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Should police land checks be scrapped?

Checks to see if an area of land is suitable for the use of a firearm of a particular calibre are an unnecessary burden, says Conor O’Gorman.

Earlier this year, I took part in a BASC East online Q&A session for trade members in the region. One of the topics discussed was the requirement by police forces for land checks, and BASC East firearms office Ben Cotterell gave a detailed overview. 

Broadly speaking, to justify a firearm on a firearm certificate, it will be for the use of, and consequently conditioned for, target shooting, live quarry or both. To justify a rifle for target shooting, the applicant must be a member of a club, which must use ranges suitable for that particular firearm and have adequate insurance. 

To justify the grant of a firearm certificate for live quarry shooting to a newer or more inexperienced shooter — there are differing opinions on what counts as “enough” experience — some forces will condition the certificate along the following lines: “X rifle shall be used for shooting X quarry on land where the certificate holder has lawful authority and that is deemed suitable by the chief officer.” 

The part in bold renders the certificate “closed”, meaning that any land the certificate holder shoots over must be inspected and signed off as suitable by the licensing authority. A certificate without the part in bold is referred to as an “open” certificate, and the holder may shoot wherever they have permission, without land needing to be inspected beforehand. 

The responsibility, quite rightly, sits with the certificate holder to ensure that every shot is safe. However, there are many fundamental issues with land checks. 

Ben explained: “Land cannot be intrinsically safe or unsafe. It is possible to shoot dangerously on land deemed safe, as it is possible to shoot safely in situations normally deemed unsafe, such as at the roadside for humane despatch. 

“Land checks do nothing to ensure public safety. The single most important thing is the risk-assessing capability of the shooter themselves. If a shooter cannot be trusted to judge a safe shot, they should not have a certificate. It can become unsafe to shoot in an instant, depending on environmental factors, others present and so on. This begs the question that if the applicant can be trusted to hold a certificate, what additional safety does a land check provide?”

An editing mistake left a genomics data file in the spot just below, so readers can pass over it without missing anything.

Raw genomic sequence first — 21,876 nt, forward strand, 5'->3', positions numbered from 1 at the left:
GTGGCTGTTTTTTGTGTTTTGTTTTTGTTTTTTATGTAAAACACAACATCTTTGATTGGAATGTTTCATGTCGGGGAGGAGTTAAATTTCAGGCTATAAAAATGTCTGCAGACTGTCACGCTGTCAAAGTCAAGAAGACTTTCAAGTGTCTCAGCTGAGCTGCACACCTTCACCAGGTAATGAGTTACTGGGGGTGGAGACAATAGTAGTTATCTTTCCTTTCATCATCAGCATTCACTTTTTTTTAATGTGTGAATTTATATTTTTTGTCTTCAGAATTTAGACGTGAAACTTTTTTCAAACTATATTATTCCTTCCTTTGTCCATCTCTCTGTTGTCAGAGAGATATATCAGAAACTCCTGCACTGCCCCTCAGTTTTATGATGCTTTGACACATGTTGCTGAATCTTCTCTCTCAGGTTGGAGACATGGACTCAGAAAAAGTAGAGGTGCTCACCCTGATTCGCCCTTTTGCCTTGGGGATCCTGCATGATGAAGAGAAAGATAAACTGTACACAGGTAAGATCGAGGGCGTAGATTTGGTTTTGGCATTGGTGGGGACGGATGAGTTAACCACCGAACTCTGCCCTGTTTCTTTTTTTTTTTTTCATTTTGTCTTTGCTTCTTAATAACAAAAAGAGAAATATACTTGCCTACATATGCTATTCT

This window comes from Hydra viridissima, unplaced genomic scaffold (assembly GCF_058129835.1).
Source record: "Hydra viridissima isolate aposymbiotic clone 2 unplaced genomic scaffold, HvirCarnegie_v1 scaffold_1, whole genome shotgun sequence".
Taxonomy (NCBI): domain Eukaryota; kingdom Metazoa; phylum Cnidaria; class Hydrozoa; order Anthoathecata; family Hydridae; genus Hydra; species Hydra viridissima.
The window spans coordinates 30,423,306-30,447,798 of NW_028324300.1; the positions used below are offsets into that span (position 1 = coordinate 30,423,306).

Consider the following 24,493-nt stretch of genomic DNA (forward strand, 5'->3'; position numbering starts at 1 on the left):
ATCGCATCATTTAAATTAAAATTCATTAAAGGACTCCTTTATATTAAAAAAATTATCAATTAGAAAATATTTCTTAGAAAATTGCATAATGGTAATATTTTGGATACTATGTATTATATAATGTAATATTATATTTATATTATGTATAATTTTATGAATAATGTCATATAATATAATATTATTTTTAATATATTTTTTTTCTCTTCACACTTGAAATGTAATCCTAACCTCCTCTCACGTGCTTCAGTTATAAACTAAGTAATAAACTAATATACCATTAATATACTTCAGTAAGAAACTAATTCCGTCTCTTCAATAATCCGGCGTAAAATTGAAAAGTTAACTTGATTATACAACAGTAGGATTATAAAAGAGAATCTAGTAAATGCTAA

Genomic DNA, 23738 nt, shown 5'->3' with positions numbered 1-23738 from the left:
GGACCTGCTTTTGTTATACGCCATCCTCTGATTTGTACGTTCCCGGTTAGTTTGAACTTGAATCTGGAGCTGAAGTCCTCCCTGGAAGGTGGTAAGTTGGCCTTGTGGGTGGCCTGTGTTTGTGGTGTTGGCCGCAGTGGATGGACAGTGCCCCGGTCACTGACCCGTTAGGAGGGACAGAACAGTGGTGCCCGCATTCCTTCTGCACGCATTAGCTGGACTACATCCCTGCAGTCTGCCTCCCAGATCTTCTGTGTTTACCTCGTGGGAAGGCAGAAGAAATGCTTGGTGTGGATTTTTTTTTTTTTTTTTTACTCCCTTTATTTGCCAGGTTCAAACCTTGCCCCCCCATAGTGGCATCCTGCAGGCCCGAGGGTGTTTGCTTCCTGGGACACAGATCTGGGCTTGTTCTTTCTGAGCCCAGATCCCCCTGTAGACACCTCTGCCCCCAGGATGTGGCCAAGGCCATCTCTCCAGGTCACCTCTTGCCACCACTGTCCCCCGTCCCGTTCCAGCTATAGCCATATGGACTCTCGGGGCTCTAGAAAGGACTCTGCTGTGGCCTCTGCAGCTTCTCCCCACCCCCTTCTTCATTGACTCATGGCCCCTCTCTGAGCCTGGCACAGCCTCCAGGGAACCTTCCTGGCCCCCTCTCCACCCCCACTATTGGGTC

Another key issue is that land checks are often completed by police staff who are non-shooters, with little practical knowledge and using a risk assessment matrix. There is no guarantee of independent thought in this process. Licensing staff are being asked to make judgements which, by definition, cannot be objective. 

Palpable nonsense 

The outcome is often unnecessarily restrictive, with land typically only being cleared for the calibre requested, the implication often being that it is not suitable for other calibres, particularly more powerful ones. This is palpable nonsense. All centrefire calibres used for live quarry shooting in the UK will send a bullet over two miles if fired dangerously. There must be a suitable backstop. Such a backstop will be equally effective stopping a .300 Winchester Magnum as it will be a.222 Remington. 

Then there is the matter of effective use of police time. Land checks are a massive burden on the already stretched resources of firearms licensing departments. 

Finally, if the police deem the land as safe, and an accident occurs on that land, the Chief Constable could in principle be held liable. With all this in mind, Police Scotland, North Yorkshire, Wiltshire and the Metropolitan Police Service have all scrapped land checks and we are encouraging other forces to follow suit. 

BASC’s Police and Crime Commissioners elections campaign has secured support from many elected PCCs to adequately resource and improve firearms licensing. In our follow-up meetings with PCCs we are making the point that scrapping land checks will be a welcome move for their force and shooters in their constituency.